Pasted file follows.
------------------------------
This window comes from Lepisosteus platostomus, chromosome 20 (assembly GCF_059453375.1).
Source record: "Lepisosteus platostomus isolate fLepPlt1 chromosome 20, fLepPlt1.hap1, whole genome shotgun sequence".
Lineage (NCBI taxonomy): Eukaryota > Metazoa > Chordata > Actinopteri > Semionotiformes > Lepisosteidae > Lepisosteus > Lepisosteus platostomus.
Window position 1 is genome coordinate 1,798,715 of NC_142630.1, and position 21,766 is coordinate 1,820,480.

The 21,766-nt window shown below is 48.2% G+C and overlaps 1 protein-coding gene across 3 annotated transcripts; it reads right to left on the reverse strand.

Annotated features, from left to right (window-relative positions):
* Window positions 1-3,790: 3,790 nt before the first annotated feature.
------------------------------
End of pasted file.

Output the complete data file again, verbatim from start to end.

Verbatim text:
This window comes from Lepisosteus platostomus, chromosome 20 (assembly GCF_059453375.1).
Source record: "Lepisosteus platostomus isolate fLepPlt1 chromosome 20, fLepPlt1.hap1, whole genome shotgun sequence".
Lineage (NCBI taxonomy): Eukaryota > Metazoa > Chordata > Actinopteri > Semionotiformes > Lepisosteidae > Lepisosteus > Lepisosteus platostomus.
Window position 1 is genome coordinate 1,798,715 of NC_142630.1, and position 21,766 is coordinate 1,820,480.

The 21,766-nt window shown below is 48.2% G+C and overlaps 1 protein-coding gene across 3 annotated transcripts; it reads right to left on the reverse strand.

Annotated features, from left to right (window-relative positions):
* Window positions 1-3,790: 3,790 nt before the first annotated feature.